WASHINGTON • President Barack Obama offered Mr Xi Jinping a warm welcome at the White House on Thursday, greeting his Chinese counterpart with a "ni hao", or Mandarin for "how are you?", at the start of a tricky state visit.
The pair kicked off Mr Xi's first state visit by shedding their ties and strolling out of the West Wing and across Pennsylvania Avenue to Blair House. Officials hope that by starting with a casual meeting and and a private dinner on Thursday, the leaders will find time for a less staid exchange of views.
Mr Xi was given a 21-gun salute and a ceremonial state dinner yesterday, in a symbolic statement that will let him show the Chinese people that he and his country are being treated as a great power.
CONTEXT FOR ISSUES
...Those world views are very different. And that's part of why I think the conversations are useful and important, because it provides a context for all these issues.
SENIOR OBAMA NATIONAL SECURITY AIDE BEN RHODES, on how the informal dinner on Thursday was a chance for the leaders of the world's two superpowers to get a glimpse into the other's world view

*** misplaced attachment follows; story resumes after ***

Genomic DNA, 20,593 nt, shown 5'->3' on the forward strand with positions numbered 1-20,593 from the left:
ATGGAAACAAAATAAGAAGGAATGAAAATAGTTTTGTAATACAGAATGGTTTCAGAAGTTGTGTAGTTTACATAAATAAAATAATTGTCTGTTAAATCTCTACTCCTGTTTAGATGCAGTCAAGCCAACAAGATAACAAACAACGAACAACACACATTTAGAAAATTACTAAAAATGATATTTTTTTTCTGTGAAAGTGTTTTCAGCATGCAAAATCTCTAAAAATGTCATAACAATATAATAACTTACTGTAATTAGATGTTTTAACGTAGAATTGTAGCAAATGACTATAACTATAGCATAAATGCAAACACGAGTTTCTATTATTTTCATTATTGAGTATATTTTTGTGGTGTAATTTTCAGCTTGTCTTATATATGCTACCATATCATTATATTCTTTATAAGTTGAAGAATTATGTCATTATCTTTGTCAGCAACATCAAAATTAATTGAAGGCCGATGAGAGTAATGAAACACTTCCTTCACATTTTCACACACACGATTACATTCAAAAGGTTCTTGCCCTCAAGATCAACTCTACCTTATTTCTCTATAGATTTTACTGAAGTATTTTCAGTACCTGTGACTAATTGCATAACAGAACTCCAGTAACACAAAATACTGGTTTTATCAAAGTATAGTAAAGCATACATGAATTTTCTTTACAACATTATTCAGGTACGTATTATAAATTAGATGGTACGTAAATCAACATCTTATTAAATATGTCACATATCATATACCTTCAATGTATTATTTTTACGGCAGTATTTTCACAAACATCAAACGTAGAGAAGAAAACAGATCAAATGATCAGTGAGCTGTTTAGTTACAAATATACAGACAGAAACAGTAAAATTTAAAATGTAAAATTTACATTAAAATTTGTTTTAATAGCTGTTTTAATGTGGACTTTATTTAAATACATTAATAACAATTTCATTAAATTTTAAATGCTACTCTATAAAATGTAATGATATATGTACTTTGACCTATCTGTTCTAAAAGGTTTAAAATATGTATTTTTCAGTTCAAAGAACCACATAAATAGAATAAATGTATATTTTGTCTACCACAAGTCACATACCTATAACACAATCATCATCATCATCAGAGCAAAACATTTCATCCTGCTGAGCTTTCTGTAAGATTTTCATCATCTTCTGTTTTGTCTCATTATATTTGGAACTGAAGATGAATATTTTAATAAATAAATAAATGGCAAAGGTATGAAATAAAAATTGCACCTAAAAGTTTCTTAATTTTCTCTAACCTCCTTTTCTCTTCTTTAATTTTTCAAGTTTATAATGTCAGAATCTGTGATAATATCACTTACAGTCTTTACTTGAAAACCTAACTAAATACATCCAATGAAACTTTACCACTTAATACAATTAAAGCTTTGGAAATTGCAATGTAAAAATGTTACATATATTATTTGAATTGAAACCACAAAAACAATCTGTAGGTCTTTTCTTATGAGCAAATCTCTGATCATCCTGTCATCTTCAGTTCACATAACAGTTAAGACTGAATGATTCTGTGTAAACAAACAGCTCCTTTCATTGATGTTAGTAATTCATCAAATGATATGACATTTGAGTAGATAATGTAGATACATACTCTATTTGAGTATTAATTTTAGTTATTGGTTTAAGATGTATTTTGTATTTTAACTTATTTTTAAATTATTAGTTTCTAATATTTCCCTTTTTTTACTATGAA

White House chefs created "original dishes that highlight American cuisine with nuances of Chinese flavours" for the dinner, the White House said on Thursday.
At the dinner, the 10th one hosted by the Obama administration, guests had a taste of, among other dishes, butter-poached Maine lobster and grilled Colorado lamb, as well as a dessert display featuring a Chinese-style chocolate pavilion and bridge. Traditional Chinese Shaoxing wine was served as guests enjoyed their starter, wild mushroom soup with black truffle, according to the official menu provided by the White House.
But US officials admit the litany of problems now plaguing US-China relations and doubts over Mr Xi's commitment to a "peaceful rise" are unlikely to be resolved over the sumptuous fare. "Far and away, the most constructive engagements they've had have been in their private dinners," said senior Obama national security aide Ben Rhodes.
Thursday's informal dinner was an opportunity, Mr Rhodes said, to "put aside the talking points and actually get a window into one another's world view."
"And those world views are very different. And that's part of why I think the conversations are useful and important, because it provides a context for all these issues," he said.
AGENCE FRANCE-PRESSE, XINHUA